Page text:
Monday, January 31, 2011

Is that fish and chips for one or two?

Actual pic from the website of our chosen seafood outlet
Yesterday we took our trusty boat for a trip on Sydney Harbour, and as always drew up to the Sydney Fish Markets for lunch.

T'other half and I aren't great indulgers in fast food; in fact the fish 'n' chips we get at the Fish Markets in boating season makes up the bulk of our annual fast food intake - the other exception is sushi, which we have once or twice a week. Last week at the Fish Markets we were sensible and got some grilled snapper fillet with the ubiquitous chips. One piece of fish between us, plus a portion of chips, was ample for our lunch.

This week we decided to get a seafood basket, which consists of a poisonous number of kilojoules, as it's all deep fried. Munching through calamari, fish sticks and prawn cocktails, with better chips than we'd had the week before, I pondered to my husband, "Was this one portion or a meal for two?"

"Only one," he replied.

I was stunned. God, there was a ton of food there! No wonder Australians are piling it on! Seriously, the portion consisted of:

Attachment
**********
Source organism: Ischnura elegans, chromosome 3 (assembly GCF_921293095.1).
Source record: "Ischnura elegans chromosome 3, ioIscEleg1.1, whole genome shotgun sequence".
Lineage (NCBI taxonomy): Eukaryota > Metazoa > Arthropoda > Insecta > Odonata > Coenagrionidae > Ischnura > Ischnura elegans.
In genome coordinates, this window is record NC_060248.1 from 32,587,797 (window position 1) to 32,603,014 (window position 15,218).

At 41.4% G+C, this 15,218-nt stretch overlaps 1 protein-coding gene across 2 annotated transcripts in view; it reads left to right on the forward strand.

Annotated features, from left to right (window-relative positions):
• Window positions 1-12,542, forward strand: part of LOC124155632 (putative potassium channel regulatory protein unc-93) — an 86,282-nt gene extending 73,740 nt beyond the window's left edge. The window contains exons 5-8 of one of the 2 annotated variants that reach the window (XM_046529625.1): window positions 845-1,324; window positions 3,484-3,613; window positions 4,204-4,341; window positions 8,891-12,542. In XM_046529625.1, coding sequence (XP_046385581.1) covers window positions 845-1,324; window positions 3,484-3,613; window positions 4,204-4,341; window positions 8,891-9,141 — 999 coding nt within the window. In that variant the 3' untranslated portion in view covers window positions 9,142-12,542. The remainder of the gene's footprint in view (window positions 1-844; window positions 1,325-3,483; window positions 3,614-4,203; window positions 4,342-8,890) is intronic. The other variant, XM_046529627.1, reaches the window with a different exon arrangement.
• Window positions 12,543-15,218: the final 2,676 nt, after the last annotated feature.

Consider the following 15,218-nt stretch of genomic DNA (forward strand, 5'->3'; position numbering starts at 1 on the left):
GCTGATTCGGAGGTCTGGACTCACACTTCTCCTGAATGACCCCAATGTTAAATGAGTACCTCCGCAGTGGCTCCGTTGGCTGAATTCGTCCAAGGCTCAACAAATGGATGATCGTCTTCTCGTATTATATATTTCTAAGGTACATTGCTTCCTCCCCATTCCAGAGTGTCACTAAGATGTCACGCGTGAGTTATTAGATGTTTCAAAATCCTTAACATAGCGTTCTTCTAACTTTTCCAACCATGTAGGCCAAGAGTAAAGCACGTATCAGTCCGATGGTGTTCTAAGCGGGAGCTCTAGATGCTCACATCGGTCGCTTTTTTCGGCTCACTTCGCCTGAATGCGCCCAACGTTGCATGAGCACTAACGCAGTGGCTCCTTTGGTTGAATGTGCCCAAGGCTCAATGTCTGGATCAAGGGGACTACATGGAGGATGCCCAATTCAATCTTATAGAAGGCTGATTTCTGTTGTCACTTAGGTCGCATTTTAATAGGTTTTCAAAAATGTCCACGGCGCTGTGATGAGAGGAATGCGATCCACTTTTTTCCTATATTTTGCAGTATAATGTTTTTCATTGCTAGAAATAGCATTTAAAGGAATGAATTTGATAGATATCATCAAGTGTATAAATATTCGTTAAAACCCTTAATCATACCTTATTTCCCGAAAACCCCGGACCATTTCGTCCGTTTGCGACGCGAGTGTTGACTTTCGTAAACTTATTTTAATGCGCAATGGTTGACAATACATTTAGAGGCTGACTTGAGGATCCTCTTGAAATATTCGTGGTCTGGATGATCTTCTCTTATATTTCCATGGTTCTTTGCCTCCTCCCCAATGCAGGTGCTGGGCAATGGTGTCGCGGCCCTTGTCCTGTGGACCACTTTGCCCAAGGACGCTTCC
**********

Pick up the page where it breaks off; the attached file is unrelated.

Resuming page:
• about 150 grams of deep fried calamari
  • 2 pieces of deep fried fish stick/seafood stick - say 80 grams
  • 2 battered and fried prawns - about 80 grams
  • about 200 grams of golden, crunchy chips/fries
And all that aimed at one person!

I've been losing weight as a result of the ShapeUpClub website and iPhone app, and when I keyed in my lunch to the app I realised dinner would be very lean indeed if I wished to stick to my daily allowance of kilojoules.

I think the perception is there that you have to have value for money when you buy food either as fast food or at a restaurant. $9.00 for this lunch, which left the two of us stuffed to the gills, is good value for money for the quantity supplied in the portion. But good grief, unless you're going to walk it off afterwards it's a staggering number of kilojoules, particularly if you then tuck into a hearty dinner at the end of the day.
Modern society in the western world makes it all too easy to access stodgy foods which give you a quick sugar and energy hit. Burger or sandwich? Sandwich would be the healthier choice but the burger usually wins, particularly when people have children in tow who pester them for a trip to the Golden Arches. Couple that with society's dependence on the car and you can see the general size of waistbands expanding.

In Victorian times the average woman walked 14km a day, doing housework, running errands, visiting friends. She may have eaten cake for afternoon tea but she undoubtedly earned it. And there weren't the prolferation of cafes that there are now.